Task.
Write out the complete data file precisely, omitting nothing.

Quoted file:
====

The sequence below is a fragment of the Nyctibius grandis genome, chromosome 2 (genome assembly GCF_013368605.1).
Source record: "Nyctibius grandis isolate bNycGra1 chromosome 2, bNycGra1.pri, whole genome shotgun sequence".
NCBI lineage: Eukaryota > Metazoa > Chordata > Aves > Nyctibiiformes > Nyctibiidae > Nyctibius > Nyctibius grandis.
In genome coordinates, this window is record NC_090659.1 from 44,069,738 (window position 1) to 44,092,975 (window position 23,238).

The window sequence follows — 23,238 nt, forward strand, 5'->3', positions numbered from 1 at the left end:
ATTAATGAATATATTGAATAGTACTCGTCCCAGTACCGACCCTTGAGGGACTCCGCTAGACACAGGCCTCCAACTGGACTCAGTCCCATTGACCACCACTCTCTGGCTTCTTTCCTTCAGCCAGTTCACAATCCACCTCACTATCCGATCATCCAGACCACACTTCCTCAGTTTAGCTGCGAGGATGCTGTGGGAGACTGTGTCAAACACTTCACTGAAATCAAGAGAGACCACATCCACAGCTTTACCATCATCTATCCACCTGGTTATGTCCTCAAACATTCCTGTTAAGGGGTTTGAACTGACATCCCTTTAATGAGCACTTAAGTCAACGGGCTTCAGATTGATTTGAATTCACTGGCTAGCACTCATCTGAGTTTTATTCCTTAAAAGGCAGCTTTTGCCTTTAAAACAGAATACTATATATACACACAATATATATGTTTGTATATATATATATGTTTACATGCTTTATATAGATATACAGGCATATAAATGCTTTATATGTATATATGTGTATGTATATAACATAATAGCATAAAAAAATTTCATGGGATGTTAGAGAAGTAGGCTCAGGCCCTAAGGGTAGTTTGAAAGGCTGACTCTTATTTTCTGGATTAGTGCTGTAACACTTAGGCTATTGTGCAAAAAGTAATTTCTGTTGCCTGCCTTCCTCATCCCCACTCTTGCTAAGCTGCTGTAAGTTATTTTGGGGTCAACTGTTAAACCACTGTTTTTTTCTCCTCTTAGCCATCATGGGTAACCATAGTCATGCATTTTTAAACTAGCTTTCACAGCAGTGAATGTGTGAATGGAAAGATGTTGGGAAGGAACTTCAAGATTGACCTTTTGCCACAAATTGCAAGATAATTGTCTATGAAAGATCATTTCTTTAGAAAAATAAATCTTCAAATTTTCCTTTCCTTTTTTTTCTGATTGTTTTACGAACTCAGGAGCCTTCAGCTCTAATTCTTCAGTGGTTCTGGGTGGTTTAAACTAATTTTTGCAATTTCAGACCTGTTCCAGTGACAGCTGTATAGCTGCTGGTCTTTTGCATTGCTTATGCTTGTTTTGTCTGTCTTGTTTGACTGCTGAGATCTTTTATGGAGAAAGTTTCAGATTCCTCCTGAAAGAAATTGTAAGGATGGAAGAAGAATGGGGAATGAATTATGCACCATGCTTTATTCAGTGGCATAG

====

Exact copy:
The sequence below is a fragment of the Nyctibius grandis genome, chromosome 2 (genome assembly GCF_013368605.1).
Source record: "Nyctibius grandis isolate bNycGra1 chromosome 2, bNycGra1.pri, whole genome shotgun sequence".
NCBI lineage: Eukaryota > Metazoa > Chordata > Aves > Nyctibiiformes > Nyctibiidae > Nyctibius > Nyctibius grandis.
In genome coordinates, this window is record NC_090659.1 from 44,069,738 (window position 1) to 44,092,975 (window position 23,238).

The window sequence follows — 23,238 nt, forward strand, 5'->3', positions numbered from 1 at the left end:
ATTAATGAATATATTGAATAGTACTCGTCCCAGTACCGACCCTTGAGGGACTCCGCTAGACACAGGCCTCCAACTGGACTCAGTCCCATTGACCACCACTCTCTGGCTTCTTTCCTTCAGCCAGTTCACAATCCACCTCACTATCCGATCATCCAGACCACACTTCCTCAGTTTAGCTGCGAGGATGCTGTGGGAGACTGTGTCAAACACTTCACTGAAATCAAGAGAGACCACATCCACAGCTTTACCATCATCTATCCACCTGGTTATGTCCTCAAACATTCCTGTTAAGGGGTTTGAACTGACATCCCTTTAATGAGCACTTAAGTCAACGGGCTTCAGATTGATTTGAATTCACTGGCTAGCACTCATCTGAGTTTTATTCCTTAAAAGGCAGCTTTTGCCTTTAAAACAGAATACTATATATACACACAATATATATGTTTGTATATATATATATGTTTACATGCTTTATATAGATATACAGGCATATAAATGCTTTATATGTATATATGTGTATGTATATAACATAATAGCATAAAAAAATTTCATGGGATGTTAGAGAAGTAGGCTCAGGCCCTAAGGGTAGTTTGAAAGGCTGACTCTTATTTTCTGGATTAGTGCTGTAACACTTAGGCTATTGTGCAAAAAGTAATTTCTGTTGCCTGCCTTCCTCATCCCCACTCTTGCTAAGCTGCTGTAAGTTATTTTGGGGTCAACTGTTAAACCACTGTTTTTTTCTCCTCTTAGCCATCATGGGTAACCATAGTCATGCATTTTTAAACTAGCTTTCACAGCAGTGAATGTGTGAATGGAAAGATGTTGGGAAGGAACTTCAAGATTGACCTTTTGCCACAAATTGCAAGATAATTGTCTATGAAAGATCATTTCTTTAGAAAAATAAATCTTCAAATTTTCCTTTCCTTTTTTTTCTGATTGTTTTACGAACTCAGGAGCCTTCAGCTCTAATTCTTCAGTGGTTCTGGGTGGTTTAAACTAATTTTTGCAATTTCAGACCTGTTCCAGTGACAGCTGTATAGCTGCTGGTCTTTTGCATTGCTTATGCTTGTTTTGTCTGTCTTGTTTGACTGCTGAGATCTTTTATGGAGAAAGTTTCAGATTCCTCCTGAAAGAAATTGTAAGGATGGAAGAAGAATGGGGAATGAATTATGCACCATGCTTTATTCAGTGGCATAG